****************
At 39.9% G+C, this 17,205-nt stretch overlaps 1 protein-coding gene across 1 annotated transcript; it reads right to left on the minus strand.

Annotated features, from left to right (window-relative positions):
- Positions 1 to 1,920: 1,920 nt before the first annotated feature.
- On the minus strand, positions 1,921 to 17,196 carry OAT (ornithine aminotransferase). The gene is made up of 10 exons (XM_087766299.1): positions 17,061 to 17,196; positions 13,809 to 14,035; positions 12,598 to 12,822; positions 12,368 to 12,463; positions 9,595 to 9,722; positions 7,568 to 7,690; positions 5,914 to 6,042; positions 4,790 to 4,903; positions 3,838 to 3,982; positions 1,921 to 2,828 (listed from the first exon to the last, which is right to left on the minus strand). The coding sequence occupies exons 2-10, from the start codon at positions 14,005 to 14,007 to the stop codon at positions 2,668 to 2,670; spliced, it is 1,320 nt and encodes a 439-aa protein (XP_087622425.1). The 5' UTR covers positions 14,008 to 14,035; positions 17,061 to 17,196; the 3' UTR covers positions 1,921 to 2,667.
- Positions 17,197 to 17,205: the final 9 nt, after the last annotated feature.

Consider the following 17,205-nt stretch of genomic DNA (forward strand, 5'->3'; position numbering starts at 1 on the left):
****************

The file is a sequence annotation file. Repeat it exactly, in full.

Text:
At 39.9% G+C, this 17,205-nt stretch overlaps 1 protein-coding gene across 1 annotated transcript; it reads right to left on the minus strand.

Annotated features, from left to right (window-relative positions):
- Positions 1 to 1,920: 1,920 nt before the first annotated feature.
- On the minus strand, positions 1,921 to 17,196 carry OAT (ornithine aminotransferase). The gene is made up of 10 exons (XM_087766299.1): positions 17,061 to 17,196; positions 13,809 to 14,035; positions 12,598 to 12,822; positions 12,368 to 12,463; positions 9,595 to 9,722; positions 7,568 to 7,690; positions 5,914 to 6,042; positions 4,790 to 4,903; positions 3,838 to 3,982; positions 1,921 to 2,828 (listed from the first exon to the last, which is right to left on the minus strand). The coding sequence occupies exons 2-10, from the start codon at positions 14,005 to 14,007 to the stop codon at positions 2,668 to 2,670; spliced, it is 1,320 nt and encodes a 439-aa protein (XP_087622425.1). The 5' UTR covers positions 14,008 to 14,035; positions 17,061 to 17,196; the 3' UTR covers positions 1,921 to 2,667.
- Positions 17,197 to 17,205: the final 9 nt, after the last annotated feature.

Consider the following 17,205-nt stretch of genomic DNA (forward strand, 5'->3'; position numbering starts at 1 on the left):